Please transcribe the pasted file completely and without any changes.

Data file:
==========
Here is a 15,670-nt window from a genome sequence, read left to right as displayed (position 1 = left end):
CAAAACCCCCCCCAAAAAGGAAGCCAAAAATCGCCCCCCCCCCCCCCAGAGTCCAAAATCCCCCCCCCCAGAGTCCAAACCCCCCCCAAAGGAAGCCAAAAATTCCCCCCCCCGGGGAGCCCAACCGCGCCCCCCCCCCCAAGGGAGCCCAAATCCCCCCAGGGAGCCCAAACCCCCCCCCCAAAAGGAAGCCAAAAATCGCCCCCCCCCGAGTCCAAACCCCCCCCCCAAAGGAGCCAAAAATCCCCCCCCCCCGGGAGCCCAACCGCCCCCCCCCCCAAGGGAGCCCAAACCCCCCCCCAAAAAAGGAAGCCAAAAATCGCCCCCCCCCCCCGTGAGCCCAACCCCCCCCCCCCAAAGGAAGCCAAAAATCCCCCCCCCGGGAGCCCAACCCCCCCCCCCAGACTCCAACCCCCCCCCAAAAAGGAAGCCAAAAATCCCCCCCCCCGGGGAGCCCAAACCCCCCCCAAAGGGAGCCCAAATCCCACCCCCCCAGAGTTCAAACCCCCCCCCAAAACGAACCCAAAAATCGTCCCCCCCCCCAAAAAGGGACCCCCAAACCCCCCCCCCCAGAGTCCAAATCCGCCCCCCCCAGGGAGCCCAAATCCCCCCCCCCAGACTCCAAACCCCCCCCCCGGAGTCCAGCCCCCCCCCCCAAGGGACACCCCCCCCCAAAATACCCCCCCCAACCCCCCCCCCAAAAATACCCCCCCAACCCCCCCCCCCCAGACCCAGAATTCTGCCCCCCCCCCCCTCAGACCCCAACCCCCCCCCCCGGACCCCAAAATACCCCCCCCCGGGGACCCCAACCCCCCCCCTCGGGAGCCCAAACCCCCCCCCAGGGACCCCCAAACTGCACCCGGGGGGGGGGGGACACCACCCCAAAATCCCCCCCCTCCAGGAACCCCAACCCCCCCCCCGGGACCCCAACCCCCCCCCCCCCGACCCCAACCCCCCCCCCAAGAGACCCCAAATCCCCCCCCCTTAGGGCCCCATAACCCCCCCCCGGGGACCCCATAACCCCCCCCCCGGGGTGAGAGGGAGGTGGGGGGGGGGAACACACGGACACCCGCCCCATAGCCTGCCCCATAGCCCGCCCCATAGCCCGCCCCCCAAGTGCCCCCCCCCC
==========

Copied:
Here is a 15,670-nt window from a genome sequence, read left to right as displayed (position 1 = left end):
CAAAACCCCCCCCAAAAAGGAAGCCAAAAATCGCCCCCCCCCCCCCCAGAGTCCAAAATCCCCCCCCCCAGAGTCCAAACCCCCCCCAAAGGAAGCCAAAAATTCCCCCCCCCGGGGAGCCCAACCGCGCCCCCCCCCCCAAGGGAGCCCAAATCCCCCCAGGGAGCCCAAACCCCCCCCCCAAAAGGAAGCCAAAAATCGCCCCCCCCCGAGTCCAAACCCCCCCCCCAAAGGAGCCAAAAATCCCCCCCCCCCGGGAGCCCAACCGCCCCCCCCCCCAAGGGAGCCCAAACCCCCCCCCAAAAAAGGAAGCCAAAAATCGCCCCCCCCCCCCGTGAGCCCAACCCCCCCCCCCCAAAGGAAGCCAAAAATCCCCCCCCCGGGAGCCCAACCCCCCCCCCCAGACTCCAACCCCCCCCCAAAAAGGAAGCCAAAAATCCCCCCCCCCGGGGAGCCCAAACCCCCCCCAAAGGGAGCCCAAATCCCACCCCCCCAGAGTTCAAACCCCCCCCCAAAACGAACCCAAAAATCGTCCCCCCCCCCAAAAAGGGACCCCCAAACCCCCCCCCCCAGAGTCCAAATCCGCCCCCCCCAGGGAGCCCAAATCCCCCCCCCCAGACTCCAAACCCCCCCCCCGGAGTCCAGCCCCCCCCCCCAAGGGACACCCCCCCCCAAAATACCCCCCCCAACCCCCCCCCCAAAAATACCCCCCCAACCCCCCCCCCCCAGACCCAGAATTCTGCCCCCCCCCCCCTCAGACCCCAACCCCCCCCCCCGGACCCCAAAATACCCCCCCCCGGGGACCCCAACCCCCCCCCTCGGGAGCCCAAACCCCCCCCCAGGGACCCCCAAACTGCACCCGGGGGGGGGGGGACACCACCCCAAAATCCCCCCCCTCCAGGAACCCCAACCCCCCCCCCGGGACCCCAACCCCCCCCCCCCCGACCCCAACCCCCCCCCCAAGAGACCCCAAATCCCCCCCCCTTAGGGCCCCATAACCCCCCCCCGGGGACCCCATAACCCCCCCCCCGGGGTGAGAGGGAGGTGGGGGGGGGGAACACACGGACACCCGCCCCATAGCCTGCCCCATAGCCCGCCCCATAGCCCGCCCCCCAAGTGCCCCCCCCCC